The scenario for this senseless slaying developed as follows. An unidentified corrections officer referred to as "Eddie" and Mallette had met in a Brooklyn bar five or six times before the night of the fatality. Both were residents of Staten Island. After a number of drinks at the same Tollgate Bar on the night of the killing, the two left in Mallette's green Volkswagen and drove to a park in Brooklyn. They stopped at the corner of Tenth Avenue and 42nd Street. Perez, Martinez and several other youths were sitting on a park bench a few feet away. The youths testified that the occupants of the Volkswagen asked them for cocaine and they responded that they had none and did not know anyone who did. Eddie then summoned Martinez to the car and questioned him again about cocaine. Martinez testified that when he approached the car he observed a gun on Eddie's lap. When Martinez repeated that he knew of no one selling cocaine, Eddie became abusive. Perez and Jiminez then approached the car to see what was happening. As the two came toward Mallette's car, Eddie opened fire. Perez cried out: "I've been shot." After Eddie fired three or four more shots, the Volkswagen sped off. Immediately following the shooting of Perez, Mallette made a U-turn and chased Martinez -- who was on foot and running -- the wrong way up a one-way street, while his passenger fired out the car window at the fleeing youth. After driving once around the park, Mallette then drove back to the same park corner where the youths were now gathered around their wounded friend, Perez. As the car approached, Eddie opened fire again. After this second shooting spree, Mallette and Eddie drove uptown. Mallette testified that Eddie had said that all the kids in that park "deserved what this kid got." Less than a half hour later, as Perez still was lying in the street with a bullet wound to his stomach, and the other youths were describing the preceding events to police officers, defendant and Eddie returned a third time. When the boys identified the Volkswagen, the police gave chase, but lost defendant's car. Perez died a few days later.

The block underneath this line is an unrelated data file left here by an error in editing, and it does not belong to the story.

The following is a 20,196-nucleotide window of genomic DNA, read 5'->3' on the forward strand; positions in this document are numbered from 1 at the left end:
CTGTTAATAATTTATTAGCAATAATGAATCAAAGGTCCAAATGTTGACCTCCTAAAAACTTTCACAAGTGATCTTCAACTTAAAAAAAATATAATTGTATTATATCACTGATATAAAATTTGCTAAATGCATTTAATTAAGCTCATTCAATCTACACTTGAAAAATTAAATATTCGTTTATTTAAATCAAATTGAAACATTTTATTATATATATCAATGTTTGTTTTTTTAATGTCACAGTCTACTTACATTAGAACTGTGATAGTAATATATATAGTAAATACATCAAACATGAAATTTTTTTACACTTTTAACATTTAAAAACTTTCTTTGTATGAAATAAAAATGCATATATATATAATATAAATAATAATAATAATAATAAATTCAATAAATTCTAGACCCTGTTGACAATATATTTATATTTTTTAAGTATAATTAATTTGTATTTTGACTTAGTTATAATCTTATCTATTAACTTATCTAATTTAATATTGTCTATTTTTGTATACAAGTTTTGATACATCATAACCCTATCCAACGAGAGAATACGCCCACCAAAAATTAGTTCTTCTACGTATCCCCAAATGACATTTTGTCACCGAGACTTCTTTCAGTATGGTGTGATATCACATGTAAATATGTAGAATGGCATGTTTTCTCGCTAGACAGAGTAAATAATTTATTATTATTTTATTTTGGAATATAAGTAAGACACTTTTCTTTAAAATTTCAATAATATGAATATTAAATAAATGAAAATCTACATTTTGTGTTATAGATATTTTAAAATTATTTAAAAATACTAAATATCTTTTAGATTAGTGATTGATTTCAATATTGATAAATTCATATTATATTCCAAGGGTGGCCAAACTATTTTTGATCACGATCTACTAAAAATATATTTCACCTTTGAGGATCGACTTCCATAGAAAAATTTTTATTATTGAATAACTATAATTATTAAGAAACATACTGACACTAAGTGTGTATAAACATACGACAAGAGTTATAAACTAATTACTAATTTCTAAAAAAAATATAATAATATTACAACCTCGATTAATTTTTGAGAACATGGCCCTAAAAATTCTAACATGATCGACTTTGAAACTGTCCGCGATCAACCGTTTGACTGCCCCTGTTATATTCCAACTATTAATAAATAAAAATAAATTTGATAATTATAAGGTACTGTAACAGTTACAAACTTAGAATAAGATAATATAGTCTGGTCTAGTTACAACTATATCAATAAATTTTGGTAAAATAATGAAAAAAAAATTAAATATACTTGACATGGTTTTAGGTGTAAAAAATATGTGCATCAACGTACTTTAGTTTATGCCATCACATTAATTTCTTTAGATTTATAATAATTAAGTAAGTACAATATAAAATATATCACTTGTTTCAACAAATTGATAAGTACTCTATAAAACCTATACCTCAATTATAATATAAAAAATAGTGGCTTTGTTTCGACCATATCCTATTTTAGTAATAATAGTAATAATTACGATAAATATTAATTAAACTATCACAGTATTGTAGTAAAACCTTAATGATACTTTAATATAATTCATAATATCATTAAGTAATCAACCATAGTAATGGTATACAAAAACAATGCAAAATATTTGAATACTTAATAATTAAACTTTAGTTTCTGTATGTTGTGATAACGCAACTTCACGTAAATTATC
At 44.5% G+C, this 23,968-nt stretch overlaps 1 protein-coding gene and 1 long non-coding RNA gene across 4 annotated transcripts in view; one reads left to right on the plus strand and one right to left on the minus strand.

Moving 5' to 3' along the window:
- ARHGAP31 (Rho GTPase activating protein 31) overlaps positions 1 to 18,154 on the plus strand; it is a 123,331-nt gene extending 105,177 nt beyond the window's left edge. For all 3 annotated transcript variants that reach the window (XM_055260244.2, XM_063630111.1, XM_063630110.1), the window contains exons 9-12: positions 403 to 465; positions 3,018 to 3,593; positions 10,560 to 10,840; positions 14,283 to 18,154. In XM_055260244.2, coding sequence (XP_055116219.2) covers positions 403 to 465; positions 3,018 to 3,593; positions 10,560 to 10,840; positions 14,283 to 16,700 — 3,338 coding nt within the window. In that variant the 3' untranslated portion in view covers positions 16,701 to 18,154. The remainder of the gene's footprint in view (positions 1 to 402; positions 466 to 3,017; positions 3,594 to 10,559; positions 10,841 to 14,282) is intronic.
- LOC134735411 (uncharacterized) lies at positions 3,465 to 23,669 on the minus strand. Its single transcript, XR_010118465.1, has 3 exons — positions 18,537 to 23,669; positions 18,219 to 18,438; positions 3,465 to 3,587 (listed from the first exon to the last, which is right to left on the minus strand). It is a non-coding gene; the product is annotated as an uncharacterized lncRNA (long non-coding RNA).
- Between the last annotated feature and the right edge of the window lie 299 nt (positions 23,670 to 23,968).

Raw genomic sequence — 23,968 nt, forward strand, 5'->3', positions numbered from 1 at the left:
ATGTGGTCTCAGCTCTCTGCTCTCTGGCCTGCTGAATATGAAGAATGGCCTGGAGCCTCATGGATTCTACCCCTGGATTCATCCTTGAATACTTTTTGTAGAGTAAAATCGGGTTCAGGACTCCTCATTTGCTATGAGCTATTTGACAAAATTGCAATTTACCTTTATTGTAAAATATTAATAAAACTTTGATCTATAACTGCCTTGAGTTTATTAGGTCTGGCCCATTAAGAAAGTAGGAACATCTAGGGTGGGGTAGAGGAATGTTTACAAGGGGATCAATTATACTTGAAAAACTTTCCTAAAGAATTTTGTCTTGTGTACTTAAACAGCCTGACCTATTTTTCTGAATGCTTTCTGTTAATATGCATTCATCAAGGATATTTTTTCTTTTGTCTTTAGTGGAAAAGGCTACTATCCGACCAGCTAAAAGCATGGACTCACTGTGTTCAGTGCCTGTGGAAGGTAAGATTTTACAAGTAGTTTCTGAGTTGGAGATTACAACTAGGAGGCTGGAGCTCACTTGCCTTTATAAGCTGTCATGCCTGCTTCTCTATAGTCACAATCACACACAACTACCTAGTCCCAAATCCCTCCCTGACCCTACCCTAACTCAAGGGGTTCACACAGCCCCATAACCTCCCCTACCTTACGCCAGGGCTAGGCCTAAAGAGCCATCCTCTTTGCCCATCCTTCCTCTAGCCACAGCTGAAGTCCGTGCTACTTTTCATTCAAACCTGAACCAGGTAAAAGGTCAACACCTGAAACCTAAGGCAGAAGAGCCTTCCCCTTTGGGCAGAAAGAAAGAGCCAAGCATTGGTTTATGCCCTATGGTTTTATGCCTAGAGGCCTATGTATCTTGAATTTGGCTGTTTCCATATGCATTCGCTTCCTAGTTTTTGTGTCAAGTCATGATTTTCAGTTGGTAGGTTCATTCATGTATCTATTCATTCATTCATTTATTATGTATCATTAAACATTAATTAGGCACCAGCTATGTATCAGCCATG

Later, the same morning, while defendant and his passenger were enroute to Staten Island, a police captain stopped them. When Eddie showed a badge identifying himself as a corrections officer, they were allowed to proceed. The same police officer stopped defendant's car again a short while later at the entrance to the Verrazano Bridge. Mallette exited the car and produced his license and registration, while his passenger remained seated inside. Mallette said nothing to the captain about the shooting on either occasion. Still later that morning according to Mallette, Eddie threatened to shoot him and his family if he ever said anything about the incident.

Mallette testified in his own behalf. His defense consisted of adopting a posture of "see no evil, hear no evil and speak no evil." Thus, he testified he stopped his car at the park corner right before the fatal shooting of Perez, because Eddie wanted to, but that he (Mallette) "did not know why" and "did not ask." Although it was a hot summer night and Eddie was wearing only a shirt and trousers Mallette testified that he did not see the gun in Eddie's lap that Martinez had observed because he was "looking straight ahead." He knew that his passenger was a corrections officer. The gun was of a size and type that policemen ordinarily carry. Mallette says he did not hear Eddie questioning Martinez about cocaine because "he was not listening." Finally, defendant failed to inform the police captain about the shooting because he "didn't have a chance to say anything." The jury in reflecting on Mallette's credibility, knew that he had testified that he knew nothing about Eddie; yet, later in the trial when confronted with an earlier statement that he had made in which he described Eddie as his friend, Mallette admitted that he knew who Eddie was, but was unwilling to reveal his identity. Mallette also claimed that he never went back to the Tollgate Bar after the shooting, this conflicted with the testimony of ...